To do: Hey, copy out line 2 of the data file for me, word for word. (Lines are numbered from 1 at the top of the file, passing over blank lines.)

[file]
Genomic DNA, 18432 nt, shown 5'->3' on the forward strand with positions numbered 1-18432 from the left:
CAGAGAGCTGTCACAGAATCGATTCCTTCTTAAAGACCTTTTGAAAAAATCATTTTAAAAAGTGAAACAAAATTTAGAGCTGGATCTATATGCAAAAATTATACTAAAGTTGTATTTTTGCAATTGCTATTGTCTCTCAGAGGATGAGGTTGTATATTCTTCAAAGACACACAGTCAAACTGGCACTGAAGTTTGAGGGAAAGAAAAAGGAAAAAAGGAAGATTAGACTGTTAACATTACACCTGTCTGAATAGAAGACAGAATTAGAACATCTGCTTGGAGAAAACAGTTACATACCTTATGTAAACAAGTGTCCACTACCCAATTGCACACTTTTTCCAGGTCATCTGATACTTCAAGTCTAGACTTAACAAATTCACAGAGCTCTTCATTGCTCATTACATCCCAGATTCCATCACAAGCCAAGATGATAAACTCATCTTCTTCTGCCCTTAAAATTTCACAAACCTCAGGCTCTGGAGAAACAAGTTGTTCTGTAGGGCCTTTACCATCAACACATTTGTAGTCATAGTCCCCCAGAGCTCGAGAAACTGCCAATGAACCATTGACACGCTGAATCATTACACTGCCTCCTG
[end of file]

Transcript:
CAGAGAGCTGTCACAGAATCGATTCCTTCTTAAAGACCTTTTGAAAAAATCATTTTAAAAAGTGAAACAAAATTTAGAGCTGGATCTATATGCAAAAATTATACTAAAGTTGTATTTTTGCAATTGCTATTGTCTCTCAGAGGATGAGGTTGTATATTCTTCAAAGACACACAGTCAAACTGGCACTGAAGTTTGAGGGAAAGAAAAAGGAAAAAAGGAAGATTAGACTGTTAACATTACACCTGTCTGAATAGAAGACAGAATTAGAACATCTGCTTGGAGAAAACAGTTACATACCTTATGTAAACAAGTGTCCACTACCCAATTGCACACTTTTTCCAGGTCATCTGATACTTCAAGTCTAGACTTAACAAATTCACAGAGCTCTTCATTGCTCATTACATCCCAGATTCCATCACAAGCCAAGATGATAAACTCATCTTCTTCTGCCCTTAAAATTTCACAAACCTCAGGCTCTGGAGAAACAAGTTGTTCTGTAGGGCCTTTACCATCAACACATTTGTAGTCATAGTCCCCCAGAGCTCGAGAAACTGCCAATGAACCATTGACACGCTGAATCATTACACTGCCTCCTG